She would go on to take seven overdoses between years seven and nine while at high school.
“I wanted to make it better and I couldn’t,” Susie says.
“It was beyond heartbreaking.”
In one harrowing attack, when she was 13-years-old, Jackie was assaulted while walking home from school by two people.
“They called her a ‘tranny’ and a ‘freak’ and beat the crap out of her,” her mother said.
The attackers were men in their 40s.
“There were times when I would tell her that the next overdose might kill her,” Susie says.
“She would just look at me and I could tell that she didn’t care - she wanted to be gone, she wanted to be dead.”
Susie moved her to a school in Menston.
But the abuse returned soon after and within four months she moved again to the Grafton Centre - a special inclusive learning centre (SILC) in Leeds.
It was a turning point.
“She went as Jackie and nobody knew about her history,” Susie says.
“She just got on with it as soon as she wasn’t facing this constant, daily battle of kids saying things to her.”
Ahead of her 16th birthday, Jackie confirmed her intentions to undergo gender reassignment surgery.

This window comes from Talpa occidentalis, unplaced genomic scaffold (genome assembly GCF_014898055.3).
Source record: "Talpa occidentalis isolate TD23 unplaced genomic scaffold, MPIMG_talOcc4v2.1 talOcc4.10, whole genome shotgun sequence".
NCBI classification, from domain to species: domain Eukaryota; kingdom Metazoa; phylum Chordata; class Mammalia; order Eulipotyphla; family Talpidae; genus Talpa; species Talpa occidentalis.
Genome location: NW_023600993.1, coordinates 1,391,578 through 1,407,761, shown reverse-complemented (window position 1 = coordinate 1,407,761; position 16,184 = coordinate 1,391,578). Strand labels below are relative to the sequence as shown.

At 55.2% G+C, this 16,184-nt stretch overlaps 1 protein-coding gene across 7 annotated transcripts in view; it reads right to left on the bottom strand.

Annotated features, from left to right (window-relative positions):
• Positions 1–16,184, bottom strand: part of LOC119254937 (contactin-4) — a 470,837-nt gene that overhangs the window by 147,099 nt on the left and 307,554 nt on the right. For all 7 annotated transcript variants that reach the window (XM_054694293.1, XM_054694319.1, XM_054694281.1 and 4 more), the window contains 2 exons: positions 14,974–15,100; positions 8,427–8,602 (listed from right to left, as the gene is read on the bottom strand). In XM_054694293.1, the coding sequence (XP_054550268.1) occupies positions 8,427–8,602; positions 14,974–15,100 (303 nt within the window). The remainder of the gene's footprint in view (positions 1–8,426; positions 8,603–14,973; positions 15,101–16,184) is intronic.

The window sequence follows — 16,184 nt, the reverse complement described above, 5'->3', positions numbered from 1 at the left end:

Because of NHS waiting lists, she would have been in her early twenties by the time she could have the surgery in England.
“My concern was keeping her going until that age,” Susie says.
She contacted a surgeon in Thailand about the possibility of Jackie having the operation when she turned 18 and she was able to undergo the procedure on her 16th birthday.
Jackie became the youngest person in the world to have gender reassignment surgery, a gruelling operation that can last more than six hours. But it was a success, and it changed her life forever.
“For her, it was so affirming,” her mother says.
“It was like this huge burden had been lifted. It was like living with a different person and she was just so much happier.”
After returning to Leeds, Jackie soon got her first boyfriend and she started work in retail.
When she turned 18-years-old, she bravely opened up in a national newspaper about being a transgender woman to tackle stigma.
She has not looked back since surgery and, while in London with a friend, was asked to take part in Miss England after roadshow staff spotted her.
She was the first transgender woman to appear in the semi-finals of the contest.
Jackie is now singing while working in bars while living happily abroad and has a long-term boyfriend.
She’ll soon head off travelling on a four-month trip with her boyfriend.
For help or support from the Mermaids UK charity, contact its helpline between 9am and 9pm Monday-Friday on 0344 334 0550.